The High Court verdict on Article 50 signals more bad news for Britain's economy

File photo dated 13/10/16 of a protester outside the High Court in London, as three judges have ruled against the Prime Minister's decision to trigger Article 50 of the Lisbon Treaty of the Lisbon Treaty and start the UK's exit from the European Union without the prior authority of Parliament.

Yui Mok PA Wire/PA Images

A pro-European protester outside the High Court.

The head of the Confederation of British Industries (CBI) believes last week's High Court ruling on the triggering of Article 50 could put off British businesses from growth and investment.

The Financial Times reports that CBI Director-General Carolyn Fairbairn said during a trip to India with the Prime Minister that, while the CBI has no official position on the verdict, members are concerned that the High Court's decision will delay Brexit.

She said: "Businesses really value certainty. The majority wanted to remain in the EU but now they are committed to finding the best route to leaving. Their biggest concern now is around the timing and the way that it is done."Advertisement

Britain's High Court on Thursday ruled that Parliament must vote on the triggering of Article 50, the process that begins Britain's official exit from the European Union. The government has a two-year window to negotiate trade deals once Article 50 is triggered before Brexit actually occurs.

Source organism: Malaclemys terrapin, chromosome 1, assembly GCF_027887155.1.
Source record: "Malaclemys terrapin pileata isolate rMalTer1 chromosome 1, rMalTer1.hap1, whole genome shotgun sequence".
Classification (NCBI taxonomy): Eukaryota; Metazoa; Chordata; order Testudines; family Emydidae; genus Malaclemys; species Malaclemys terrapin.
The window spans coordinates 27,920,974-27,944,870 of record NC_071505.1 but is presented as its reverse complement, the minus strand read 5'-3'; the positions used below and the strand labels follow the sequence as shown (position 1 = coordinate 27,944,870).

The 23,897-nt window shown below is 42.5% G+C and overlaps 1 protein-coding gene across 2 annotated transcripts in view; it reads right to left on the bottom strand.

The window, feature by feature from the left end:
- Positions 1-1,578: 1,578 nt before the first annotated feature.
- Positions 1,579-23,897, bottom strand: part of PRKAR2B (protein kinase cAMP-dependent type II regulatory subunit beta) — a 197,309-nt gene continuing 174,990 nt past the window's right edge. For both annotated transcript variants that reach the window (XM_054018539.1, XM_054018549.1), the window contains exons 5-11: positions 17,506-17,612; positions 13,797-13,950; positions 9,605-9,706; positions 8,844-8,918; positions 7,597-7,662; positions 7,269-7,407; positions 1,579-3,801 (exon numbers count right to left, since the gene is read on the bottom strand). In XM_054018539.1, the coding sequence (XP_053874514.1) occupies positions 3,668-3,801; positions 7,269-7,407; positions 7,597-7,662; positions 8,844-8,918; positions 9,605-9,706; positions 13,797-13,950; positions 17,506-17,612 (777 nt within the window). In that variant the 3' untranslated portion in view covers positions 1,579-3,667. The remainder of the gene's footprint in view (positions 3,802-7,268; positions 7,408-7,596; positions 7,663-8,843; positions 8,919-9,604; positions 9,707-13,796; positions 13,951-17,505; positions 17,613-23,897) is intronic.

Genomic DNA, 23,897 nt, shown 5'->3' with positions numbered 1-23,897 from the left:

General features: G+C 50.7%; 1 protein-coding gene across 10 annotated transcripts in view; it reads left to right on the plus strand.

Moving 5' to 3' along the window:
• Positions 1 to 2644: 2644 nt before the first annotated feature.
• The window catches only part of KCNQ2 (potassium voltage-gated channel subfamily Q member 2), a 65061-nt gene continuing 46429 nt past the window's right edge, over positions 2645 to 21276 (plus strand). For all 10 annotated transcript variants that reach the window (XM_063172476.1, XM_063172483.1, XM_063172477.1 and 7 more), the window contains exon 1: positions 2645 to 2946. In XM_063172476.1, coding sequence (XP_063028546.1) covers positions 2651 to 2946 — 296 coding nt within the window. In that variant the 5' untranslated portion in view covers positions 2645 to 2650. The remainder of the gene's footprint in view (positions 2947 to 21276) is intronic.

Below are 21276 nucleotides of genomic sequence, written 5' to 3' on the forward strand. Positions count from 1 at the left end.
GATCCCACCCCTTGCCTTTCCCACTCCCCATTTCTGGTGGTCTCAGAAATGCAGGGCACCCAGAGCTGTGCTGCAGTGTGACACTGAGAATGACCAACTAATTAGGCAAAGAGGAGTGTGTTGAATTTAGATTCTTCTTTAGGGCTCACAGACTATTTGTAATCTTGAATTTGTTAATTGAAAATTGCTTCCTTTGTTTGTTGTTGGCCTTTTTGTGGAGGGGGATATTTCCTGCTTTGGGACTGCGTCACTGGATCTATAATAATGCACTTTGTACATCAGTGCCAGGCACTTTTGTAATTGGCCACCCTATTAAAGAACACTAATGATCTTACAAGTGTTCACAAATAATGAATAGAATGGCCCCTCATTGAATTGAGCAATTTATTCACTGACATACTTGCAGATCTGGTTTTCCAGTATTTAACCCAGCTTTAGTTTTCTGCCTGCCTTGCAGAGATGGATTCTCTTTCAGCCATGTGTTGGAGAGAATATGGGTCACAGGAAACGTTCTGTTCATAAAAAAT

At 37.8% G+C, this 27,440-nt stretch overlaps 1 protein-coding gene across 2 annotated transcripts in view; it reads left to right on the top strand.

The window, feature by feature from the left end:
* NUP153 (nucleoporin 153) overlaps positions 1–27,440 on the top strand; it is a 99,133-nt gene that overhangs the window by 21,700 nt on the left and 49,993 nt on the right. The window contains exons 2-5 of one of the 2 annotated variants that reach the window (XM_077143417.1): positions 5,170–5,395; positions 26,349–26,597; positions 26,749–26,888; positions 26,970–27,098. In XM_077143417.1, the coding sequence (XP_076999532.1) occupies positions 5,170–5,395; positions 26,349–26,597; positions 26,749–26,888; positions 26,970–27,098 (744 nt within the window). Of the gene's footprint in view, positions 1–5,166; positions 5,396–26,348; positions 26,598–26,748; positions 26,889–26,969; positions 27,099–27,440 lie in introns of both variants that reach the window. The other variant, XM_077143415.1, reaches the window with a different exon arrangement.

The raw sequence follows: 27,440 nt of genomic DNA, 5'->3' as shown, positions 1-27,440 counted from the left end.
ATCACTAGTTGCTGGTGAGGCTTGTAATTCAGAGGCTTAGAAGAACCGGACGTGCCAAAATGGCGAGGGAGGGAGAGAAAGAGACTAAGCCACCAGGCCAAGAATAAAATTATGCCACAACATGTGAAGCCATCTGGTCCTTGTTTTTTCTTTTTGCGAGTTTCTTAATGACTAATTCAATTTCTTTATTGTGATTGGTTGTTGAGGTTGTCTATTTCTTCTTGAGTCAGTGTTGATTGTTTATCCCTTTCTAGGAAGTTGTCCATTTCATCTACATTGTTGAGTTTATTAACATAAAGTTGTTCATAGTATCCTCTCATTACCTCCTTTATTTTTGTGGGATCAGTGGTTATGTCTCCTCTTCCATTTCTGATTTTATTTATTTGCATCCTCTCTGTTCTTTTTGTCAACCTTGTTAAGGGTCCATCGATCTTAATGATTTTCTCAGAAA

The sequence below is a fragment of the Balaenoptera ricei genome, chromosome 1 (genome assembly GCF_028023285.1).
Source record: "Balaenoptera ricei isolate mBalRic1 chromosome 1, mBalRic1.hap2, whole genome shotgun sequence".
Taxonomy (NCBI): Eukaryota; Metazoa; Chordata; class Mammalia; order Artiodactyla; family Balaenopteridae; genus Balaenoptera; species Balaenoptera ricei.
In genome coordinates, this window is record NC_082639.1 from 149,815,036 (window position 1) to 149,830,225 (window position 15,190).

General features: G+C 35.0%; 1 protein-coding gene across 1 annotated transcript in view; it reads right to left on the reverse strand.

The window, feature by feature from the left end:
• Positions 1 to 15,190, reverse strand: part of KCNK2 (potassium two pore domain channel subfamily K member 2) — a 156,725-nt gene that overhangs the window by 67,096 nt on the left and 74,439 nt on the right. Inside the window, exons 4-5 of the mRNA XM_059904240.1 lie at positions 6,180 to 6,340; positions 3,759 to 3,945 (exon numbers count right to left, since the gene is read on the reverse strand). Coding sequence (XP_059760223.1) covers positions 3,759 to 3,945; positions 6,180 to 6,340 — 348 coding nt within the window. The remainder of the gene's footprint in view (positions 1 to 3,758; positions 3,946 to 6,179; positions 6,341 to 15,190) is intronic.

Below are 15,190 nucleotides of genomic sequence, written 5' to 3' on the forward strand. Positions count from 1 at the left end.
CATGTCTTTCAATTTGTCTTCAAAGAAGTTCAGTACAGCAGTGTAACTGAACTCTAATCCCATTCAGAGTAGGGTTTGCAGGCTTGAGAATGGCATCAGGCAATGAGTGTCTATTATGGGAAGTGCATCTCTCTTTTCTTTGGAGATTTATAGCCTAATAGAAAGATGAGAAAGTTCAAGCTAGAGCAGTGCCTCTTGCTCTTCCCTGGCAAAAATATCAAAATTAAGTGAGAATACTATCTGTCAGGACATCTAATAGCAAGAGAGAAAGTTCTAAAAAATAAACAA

Prime Minister Theresa May has said she plans to trigger Article 50 in March next year but what people like Fairbairn and the CBI members now fear is that this process will be delayed by the High Court ruling, extending the economic and political limbo Britain now finds itself in.

Businesses hate uncertainty as it makes planning for the future very hard - you do not want to invest in a new office in Scotland if you are worried the economy is about to slow down or even that Scotland could try for a second independence referendum after Brexit. As a result, businesses are likely to sit on their hands until the High Court drama plays out (not to mention the wider Brexit issue and the US elections).

The government has fast-tracked a legal challenge of the High Court ruling and it will likely be heard in early December. If the government is unsuccessful in its challenge, it will then have to draw up a plan to put Article 50 to some sort of vote in Parliament early next year.

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